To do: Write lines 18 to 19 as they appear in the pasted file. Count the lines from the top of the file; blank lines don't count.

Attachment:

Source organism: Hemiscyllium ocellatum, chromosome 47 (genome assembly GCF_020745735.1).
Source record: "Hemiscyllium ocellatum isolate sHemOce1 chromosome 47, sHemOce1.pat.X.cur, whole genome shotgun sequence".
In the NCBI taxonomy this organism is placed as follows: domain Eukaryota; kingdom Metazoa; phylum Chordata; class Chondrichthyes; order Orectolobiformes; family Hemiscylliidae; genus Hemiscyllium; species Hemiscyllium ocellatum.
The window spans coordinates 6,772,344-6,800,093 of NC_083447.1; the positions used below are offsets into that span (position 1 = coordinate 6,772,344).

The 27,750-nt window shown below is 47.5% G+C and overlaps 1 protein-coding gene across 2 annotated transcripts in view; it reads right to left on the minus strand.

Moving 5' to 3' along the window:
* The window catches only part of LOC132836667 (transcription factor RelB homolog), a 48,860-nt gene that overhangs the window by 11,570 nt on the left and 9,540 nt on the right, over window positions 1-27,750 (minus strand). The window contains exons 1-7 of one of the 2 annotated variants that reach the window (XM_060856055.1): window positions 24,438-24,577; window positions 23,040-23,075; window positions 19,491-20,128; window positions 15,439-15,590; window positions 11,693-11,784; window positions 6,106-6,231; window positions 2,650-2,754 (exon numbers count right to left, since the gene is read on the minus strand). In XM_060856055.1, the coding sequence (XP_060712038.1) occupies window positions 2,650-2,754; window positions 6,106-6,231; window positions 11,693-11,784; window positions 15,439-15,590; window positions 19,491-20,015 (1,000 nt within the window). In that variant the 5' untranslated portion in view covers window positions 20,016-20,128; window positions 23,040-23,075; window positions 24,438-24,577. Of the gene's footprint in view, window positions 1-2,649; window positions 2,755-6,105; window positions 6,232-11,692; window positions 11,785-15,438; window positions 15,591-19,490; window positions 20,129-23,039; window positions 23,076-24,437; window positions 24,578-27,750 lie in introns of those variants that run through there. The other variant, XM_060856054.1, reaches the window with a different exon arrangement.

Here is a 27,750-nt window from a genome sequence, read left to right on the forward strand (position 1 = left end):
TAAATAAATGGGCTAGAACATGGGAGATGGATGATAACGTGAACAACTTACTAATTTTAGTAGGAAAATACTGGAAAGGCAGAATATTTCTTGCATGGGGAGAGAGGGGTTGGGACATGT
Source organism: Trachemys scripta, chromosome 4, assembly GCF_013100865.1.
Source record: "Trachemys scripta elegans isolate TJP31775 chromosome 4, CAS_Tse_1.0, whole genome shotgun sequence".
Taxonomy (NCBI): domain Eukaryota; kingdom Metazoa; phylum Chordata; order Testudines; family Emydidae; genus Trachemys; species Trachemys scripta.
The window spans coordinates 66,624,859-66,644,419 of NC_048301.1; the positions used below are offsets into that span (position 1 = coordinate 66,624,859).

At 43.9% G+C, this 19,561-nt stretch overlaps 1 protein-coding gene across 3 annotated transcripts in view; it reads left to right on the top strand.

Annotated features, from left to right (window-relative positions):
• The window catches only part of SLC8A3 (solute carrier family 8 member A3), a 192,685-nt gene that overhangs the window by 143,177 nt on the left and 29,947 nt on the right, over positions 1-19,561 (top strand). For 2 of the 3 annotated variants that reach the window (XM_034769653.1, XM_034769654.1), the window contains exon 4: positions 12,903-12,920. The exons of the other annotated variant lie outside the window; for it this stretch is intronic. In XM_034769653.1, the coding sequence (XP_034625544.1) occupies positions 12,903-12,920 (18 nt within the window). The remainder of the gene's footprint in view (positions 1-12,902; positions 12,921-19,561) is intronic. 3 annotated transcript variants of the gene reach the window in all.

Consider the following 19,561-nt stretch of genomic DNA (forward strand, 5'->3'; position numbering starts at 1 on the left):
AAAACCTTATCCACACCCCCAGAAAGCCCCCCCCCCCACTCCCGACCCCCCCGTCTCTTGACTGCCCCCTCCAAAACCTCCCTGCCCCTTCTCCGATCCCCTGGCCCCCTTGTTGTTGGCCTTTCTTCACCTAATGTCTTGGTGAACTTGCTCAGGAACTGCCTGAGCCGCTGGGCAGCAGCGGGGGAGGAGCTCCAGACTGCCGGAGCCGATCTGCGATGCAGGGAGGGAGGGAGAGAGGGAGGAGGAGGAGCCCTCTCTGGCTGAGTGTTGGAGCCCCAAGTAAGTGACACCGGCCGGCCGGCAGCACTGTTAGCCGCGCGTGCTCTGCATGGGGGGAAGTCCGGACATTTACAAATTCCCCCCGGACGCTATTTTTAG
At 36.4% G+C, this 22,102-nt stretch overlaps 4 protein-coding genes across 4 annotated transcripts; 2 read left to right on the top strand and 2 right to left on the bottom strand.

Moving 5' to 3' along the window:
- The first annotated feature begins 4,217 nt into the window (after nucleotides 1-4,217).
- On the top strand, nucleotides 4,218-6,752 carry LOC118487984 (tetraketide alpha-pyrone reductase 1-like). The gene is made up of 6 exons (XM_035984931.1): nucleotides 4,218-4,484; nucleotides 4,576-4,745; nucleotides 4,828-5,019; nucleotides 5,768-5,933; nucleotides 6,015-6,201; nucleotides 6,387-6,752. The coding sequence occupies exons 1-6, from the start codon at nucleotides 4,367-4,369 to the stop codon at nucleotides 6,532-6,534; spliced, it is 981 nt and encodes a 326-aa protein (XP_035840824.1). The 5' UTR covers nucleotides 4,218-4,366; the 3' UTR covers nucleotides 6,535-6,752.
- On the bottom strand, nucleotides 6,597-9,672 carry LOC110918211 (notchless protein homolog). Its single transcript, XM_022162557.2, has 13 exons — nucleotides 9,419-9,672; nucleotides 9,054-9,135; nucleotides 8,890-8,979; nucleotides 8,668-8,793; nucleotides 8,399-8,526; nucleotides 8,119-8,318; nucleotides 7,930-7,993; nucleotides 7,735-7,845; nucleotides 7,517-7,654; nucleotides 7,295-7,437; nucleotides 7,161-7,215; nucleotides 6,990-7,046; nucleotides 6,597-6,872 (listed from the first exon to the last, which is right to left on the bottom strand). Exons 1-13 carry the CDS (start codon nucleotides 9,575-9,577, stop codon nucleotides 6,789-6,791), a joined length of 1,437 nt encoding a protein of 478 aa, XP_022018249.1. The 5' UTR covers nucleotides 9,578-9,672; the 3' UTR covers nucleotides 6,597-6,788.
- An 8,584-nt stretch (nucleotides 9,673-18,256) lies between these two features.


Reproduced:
AAAACCTTATCCACACCCCCAGAAAGCCCCCCCCCCCACTCCCGACCCCCCCGTCTCTTGACTGCCCCCTCCAAAACCTCCCTGCCCCTTCTCCGATCCCCTGGCCCCCTTGTTGTTGGCCTTTCTTCACCTAATGTCTTGGTGAACTTGCTCAGGAACTGCCTGAGCCGCTGGGCAGCAGCGGGGGAGGAGCTCCAGACTGCCGGAGCCGATCTGCGATGCAGGGAGGGAGGGAGAGAGGGAGGAGGAGGAGCCCTCTCTGGCTGAGTGTTGGAGCCCCAAGTAAGTGACACCGGCCGGCCGGCAGCACTGTTAGCCGCGCGTGCTCTGCATGGGGGGAAGTCCGGACATTTACAAATTCCCCCCGGACGCTATTTTTAG
At 36.4% G+C, this 22,102-nt stretch overlaps 4 protein-coding genes across 4 annotated transcripts; 2 read left to right on the top strand and 2 right to left on the bottom strand.